Unique in the Crowd: The privacy bounds of human mobility, a Nature Scientific Reports paper by MIT researchers and colleagues at Belgium's Universite Catholique de Louvain, documents that 95% of "anonymous" location data from cellphone towers can be de-anonymized to the individual level. That is, given data from a region's cellular towers, the researchers can ascribe individuals to 95% of the data-points.
“We show that the uniqueness of human mobility traces is high, thereby emphasizing the importance of the idiosyncrasy of human movements for individual privacy,” they explain. “Indeed, this uniqueness means that little outside information is needed to re-identify the trace of a targeted individual even in a sparse, large-scale, and coarse mobility dataset. Given the amount of information that can be inferred from mobility data, as well as the potentially large number of simply anonymized mobility datasets available, this is a growing concern.”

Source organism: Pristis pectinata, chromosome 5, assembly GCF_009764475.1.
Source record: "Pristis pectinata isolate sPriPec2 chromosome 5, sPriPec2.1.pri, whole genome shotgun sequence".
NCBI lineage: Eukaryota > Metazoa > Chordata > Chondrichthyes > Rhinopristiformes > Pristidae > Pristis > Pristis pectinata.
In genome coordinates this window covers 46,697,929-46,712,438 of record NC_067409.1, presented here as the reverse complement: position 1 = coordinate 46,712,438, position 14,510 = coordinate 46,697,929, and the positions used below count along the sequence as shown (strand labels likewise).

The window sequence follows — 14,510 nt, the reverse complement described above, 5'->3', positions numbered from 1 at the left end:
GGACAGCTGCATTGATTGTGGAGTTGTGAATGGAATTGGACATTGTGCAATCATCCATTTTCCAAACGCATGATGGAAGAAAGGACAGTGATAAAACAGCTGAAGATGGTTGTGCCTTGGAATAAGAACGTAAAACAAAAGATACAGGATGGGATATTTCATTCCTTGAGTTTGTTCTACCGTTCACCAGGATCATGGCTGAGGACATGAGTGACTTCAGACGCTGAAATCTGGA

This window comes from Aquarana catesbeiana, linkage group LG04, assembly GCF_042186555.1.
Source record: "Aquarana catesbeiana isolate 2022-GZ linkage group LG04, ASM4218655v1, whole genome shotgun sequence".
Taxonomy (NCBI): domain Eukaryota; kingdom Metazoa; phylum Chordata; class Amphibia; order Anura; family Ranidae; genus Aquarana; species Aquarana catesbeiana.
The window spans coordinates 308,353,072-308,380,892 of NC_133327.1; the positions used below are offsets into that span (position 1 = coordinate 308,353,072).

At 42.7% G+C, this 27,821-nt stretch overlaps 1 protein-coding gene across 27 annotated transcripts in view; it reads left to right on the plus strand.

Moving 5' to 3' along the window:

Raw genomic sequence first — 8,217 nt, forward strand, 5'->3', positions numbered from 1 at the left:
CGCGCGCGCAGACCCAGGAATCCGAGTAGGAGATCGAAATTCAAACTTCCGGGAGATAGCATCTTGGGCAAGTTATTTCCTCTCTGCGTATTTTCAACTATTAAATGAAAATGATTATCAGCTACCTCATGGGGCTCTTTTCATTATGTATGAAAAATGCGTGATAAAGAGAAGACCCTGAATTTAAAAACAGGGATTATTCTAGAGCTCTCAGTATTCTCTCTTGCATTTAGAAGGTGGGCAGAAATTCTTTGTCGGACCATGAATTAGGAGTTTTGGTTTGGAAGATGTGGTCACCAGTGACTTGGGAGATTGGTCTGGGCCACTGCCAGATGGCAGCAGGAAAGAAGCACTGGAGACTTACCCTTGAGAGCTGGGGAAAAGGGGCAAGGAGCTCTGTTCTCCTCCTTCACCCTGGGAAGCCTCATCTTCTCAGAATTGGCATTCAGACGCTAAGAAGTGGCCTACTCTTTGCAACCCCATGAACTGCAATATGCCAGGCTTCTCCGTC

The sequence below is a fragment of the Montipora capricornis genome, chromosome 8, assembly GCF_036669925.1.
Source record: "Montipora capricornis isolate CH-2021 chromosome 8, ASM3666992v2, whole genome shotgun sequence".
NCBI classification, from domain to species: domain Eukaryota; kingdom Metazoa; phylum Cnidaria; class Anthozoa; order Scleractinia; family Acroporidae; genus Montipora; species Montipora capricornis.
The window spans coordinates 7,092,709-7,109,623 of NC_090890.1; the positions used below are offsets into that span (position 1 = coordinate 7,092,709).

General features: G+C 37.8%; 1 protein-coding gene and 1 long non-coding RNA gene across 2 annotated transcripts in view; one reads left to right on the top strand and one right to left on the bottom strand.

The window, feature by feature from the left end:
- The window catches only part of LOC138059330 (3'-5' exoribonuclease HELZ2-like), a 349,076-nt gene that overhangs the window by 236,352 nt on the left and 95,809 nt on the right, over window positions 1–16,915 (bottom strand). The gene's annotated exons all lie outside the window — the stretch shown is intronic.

The data they studied involved users in an unidentified European country, possibly Belgium, and involved anonymized data collected by their carriers between 2006 and 2007.
Anonymized Phone Location Data Not So Anonymous, Researchers Find [Wired/Kim Zetter]
I write books. My latest is a YA science fiction novel called Homeland (it's the sequel to Little Brother). More books: Rapture of the Nerds (a novel, with Charlie Stross); With a Little Help (short stories); and The Great Big Beautiful Tomorrow (novella and nonfic). I speak all over the place and I tweet and tumble, too.